A crystal clear response from Josep Borrell, high representative of European Union foreign affairs, on behalf of the European Commission: he has denied official EU authorship of an alleged European intelligence report linking Josep Alay, office manager for Catalan MEP Carles Puigdemont, with Russian intelligence, as claimed in a report published by The New York Times. The report was one of the key sources on which the Times story was based.
Following the publication of the article by the US daily three months ago, Carles Puigdemont, along with fellow pro-independence MEPs Toni Comín and Clara Ponsatí, lodged a question for the European Commission asking for explanations on this alleged report, which asserted that people in Puigdemont's circles had had contacts with Russia. Now, the Commission has responded to the former Catalan president with the declaration that the "European Union Intelligence and Situation Centre (EU INTCEN) is not the author of the report mentioned in the New York Times article", adding: "EU INTCEN does not know who authored the report in question."
The Commission's response has been shared on social media by the MEPs political group, Junts and Lluires per Europa.
Meanwhile, Josep Alay also shared the European executive's response on social media. In a Twitter thread, Alay states that "from Spanish judges, police, politicians and journalists who are fans of unsubstantiated narratives, I could expect anything. What I am most surprised and ashamed of is that some Catalan politicians and journalists accept as fact the narrative fabricated by the state sewers."
Response to the Times report
The publication of the prestigious newspaper's report in September, signed by correspondents Michael Schwirtz and José Bautista in Barcelona, generated great controversy. Carles Puigdemont himself said: "When propaganda penetrates the reference points of independent information, democracy suffers and it ends up helping authoritarian regimes, because it whitewashes their practices."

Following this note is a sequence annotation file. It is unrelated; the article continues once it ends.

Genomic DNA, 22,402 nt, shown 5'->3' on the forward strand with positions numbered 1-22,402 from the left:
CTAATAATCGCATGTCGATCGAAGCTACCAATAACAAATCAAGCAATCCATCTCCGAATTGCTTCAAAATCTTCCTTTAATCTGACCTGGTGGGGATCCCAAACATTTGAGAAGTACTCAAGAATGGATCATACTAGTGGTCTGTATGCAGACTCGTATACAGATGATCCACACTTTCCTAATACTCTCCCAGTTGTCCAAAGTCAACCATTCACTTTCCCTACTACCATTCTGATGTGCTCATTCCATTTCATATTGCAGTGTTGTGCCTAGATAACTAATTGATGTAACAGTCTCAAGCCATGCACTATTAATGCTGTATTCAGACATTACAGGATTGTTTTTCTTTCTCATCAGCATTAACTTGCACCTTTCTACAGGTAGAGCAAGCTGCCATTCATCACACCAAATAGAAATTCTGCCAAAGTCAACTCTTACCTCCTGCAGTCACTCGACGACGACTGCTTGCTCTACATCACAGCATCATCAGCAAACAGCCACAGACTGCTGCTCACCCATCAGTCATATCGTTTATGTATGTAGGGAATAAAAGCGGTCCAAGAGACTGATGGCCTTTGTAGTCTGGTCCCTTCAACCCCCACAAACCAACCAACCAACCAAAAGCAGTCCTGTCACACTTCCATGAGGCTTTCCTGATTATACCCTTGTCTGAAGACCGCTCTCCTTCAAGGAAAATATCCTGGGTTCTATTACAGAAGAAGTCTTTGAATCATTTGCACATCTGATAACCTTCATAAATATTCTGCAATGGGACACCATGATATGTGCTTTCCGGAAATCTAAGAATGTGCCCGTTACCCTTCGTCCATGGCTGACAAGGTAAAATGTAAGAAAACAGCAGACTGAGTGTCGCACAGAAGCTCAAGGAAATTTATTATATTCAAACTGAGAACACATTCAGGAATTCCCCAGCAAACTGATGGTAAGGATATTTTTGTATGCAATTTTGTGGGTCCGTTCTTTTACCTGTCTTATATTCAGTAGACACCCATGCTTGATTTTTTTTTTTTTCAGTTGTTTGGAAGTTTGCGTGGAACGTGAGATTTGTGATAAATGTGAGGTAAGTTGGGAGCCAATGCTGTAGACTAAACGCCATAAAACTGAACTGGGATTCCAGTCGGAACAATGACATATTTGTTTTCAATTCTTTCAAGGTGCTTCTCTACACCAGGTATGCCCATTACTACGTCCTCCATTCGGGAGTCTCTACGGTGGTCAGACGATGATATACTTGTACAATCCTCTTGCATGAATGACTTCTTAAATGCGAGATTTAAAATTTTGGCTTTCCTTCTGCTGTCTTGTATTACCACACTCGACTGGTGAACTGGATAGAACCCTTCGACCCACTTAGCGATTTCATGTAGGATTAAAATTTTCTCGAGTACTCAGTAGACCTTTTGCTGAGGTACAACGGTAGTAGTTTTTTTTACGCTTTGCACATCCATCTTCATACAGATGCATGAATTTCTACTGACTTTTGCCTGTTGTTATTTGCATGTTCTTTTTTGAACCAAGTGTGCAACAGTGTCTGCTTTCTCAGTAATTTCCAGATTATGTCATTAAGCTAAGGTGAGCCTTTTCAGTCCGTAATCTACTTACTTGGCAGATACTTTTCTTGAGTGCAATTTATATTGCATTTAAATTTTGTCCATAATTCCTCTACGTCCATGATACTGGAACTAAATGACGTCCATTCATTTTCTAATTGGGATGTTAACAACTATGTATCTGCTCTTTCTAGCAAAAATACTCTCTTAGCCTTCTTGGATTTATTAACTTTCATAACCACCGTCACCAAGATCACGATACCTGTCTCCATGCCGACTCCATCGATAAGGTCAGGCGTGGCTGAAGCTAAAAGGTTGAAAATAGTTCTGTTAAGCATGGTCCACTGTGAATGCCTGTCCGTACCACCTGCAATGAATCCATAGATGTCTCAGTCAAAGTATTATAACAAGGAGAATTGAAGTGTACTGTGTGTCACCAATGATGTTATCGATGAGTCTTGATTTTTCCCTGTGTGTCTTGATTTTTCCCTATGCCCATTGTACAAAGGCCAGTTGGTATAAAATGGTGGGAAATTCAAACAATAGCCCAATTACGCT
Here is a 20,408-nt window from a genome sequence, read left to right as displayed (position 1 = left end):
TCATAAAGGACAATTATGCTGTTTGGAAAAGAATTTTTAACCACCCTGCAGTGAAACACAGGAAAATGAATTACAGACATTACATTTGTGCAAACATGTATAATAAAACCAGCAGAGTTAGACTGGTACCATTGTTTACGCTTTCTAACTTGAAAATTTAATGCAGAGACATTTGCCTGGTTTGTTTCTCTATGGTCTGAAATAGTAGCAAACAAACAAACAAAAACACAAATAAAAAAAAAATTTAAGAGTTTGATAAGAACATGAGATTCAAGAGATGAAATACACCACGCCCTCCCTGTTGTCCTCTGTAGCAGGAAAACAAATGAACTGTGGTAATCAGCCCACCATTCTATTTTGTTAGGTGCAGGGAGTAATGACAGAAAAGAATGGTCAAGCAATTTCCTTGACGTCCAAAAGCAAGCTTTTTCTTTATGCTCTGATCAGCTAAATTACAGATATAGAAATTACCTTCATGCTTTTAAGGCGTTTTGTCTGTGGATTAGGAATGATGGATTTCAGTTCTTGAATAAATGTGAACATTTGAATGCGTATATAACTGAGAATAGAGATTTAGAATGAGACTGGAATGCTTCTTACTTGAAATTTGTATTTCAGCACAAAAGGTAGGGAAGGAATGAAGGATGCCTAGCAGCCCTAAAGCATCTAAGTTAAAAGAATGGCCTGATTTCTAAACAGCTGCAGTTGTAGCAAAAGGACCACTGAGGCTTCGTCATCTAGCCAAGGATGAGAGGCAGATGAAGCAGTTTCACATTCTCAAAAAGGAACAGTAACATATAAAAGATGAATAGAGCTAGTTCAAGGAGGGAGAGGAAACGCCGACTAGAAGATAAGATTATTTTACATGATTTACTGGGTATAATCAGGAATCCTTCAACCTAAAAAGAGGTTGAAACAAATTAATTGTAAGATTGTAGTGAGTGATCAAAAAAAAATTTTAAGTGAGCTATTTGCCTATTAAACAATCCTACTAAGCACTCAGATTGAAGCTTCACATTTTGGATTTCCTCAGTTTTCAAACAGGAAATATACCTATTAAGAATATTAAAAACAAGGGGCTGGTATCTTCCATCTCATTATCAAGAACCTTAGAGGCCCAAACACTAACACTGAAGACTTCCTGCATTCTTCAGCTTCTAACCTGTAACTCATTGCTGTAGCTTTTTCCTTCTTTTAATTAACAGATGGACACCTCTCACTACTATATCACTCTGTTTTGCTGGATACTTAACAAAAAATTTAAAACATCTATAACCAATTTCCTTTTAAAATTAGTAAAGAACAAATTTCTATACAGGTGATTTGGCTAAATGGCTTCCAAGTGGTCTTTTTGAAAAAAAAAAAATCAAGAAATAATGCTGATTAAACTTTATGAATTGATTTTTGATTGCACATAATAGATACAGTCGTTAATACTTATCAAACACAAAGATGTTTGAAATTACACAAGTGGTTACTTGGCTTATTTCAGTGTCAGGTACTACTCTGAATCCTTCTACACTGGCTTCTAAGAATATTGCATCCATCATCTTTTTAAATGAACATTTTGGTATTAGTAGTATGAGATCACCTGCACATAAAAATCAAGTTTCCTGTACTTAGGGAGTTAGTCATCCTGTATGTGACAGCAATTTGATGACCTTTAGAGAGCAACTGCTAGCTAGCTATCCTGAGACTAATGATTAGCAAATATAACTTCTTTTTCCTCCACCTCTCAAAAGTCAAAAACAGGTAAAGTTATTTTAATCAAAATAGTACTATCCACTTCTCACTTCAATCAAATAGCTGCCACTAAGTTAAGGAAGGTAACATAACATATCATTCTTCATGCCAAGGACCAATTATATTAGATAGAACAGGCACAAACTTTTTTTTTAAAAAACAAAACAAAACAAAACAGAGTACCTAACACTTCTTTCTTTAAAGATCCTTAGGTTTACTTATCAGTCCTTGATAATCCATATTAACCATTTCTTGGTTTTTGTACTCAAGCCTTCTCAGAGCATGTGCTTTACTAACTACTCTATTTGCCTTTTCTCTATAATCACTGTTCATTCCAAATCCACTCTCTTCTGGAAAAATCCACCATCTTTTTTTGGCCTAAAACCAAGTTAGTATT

The disappointment with the The New York Times story was based on what was left out of an apparently-detailed report on Alay's trips to Russia, which included interviews with Andrei Bezrukov, a former Russian intelligence agent, who inspired the series The Americans centred on two Russian spies in deep cover in the United States during the Cold War.
The Times failed to mention the fact that the prosecutor had dismantled the arguments of the judge for investigating the supposed-irregular financing links of Russian origin. The newspaper's report contained material from the mysterious European intelligence report as well as the leaked Spanish Civil Guard's report to the judge. However, after giving vivid details of clandestine agreements, the Times article admitted that the alleged aid that the Kremlin offered to independence was not clear, if indeed it had really existed.
In November, the Civil Guard report, whose content had already been seen skeptically by prosecutors, was exposed as the source of a new "clanger". The Civil Guard included in its information on Alay the first pages of a book entitled "The undercover agent's secret", originally written in Russian and which Alay, as an historian and linguist, was translating to Spanish and Catalan. The Civil Guard, however, alleged in its report for the judge that it was a Russian intelligence report which proved the Catalan's connection with Moscow's secret service.